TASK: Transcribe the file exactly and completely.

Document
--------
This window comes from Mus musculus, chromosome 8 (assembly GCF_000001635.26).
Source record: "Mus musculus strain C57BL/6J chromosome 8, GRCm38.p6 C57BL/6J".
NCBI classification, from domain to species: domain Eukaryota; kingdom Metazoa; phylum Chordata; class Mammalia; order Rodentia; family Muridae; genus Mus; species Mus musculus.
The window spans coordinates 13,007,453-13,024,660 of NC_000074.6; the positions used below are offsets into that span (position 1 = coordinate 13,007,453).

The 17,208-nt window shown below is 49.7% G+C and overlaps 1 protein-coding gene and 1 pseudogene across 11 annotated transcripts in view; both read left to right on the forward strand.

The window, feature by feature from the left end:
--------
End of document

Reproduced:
This window comes from Mus musculus, chromosome 8 (assembly GCF_000001635.26).
Source record: "Mus musculus strain C57BL/6J chromosome 8, GRCm38.p6 C57BL/6J".
NCBI classification, from domain to species: domain Eukaryota; kingdom Metazoa; phylum Chordata; class Mammalia; order Rodentia; family Muridae; genus Mus; species Mus musculus.
The window spans coordinates 13,007,453-13,024,660 of NC_000074.6; the positions used below are offsets into that span (position 1 = coordinate 13,007,453).

The 17,208-nt window shown below is 49.7% G+C and overlaps 1 protein-coding gene and 1 pseudogene across 11 annotated transcripts in view; both read left to right on the forward strand.

The window, feature by feature from the left end: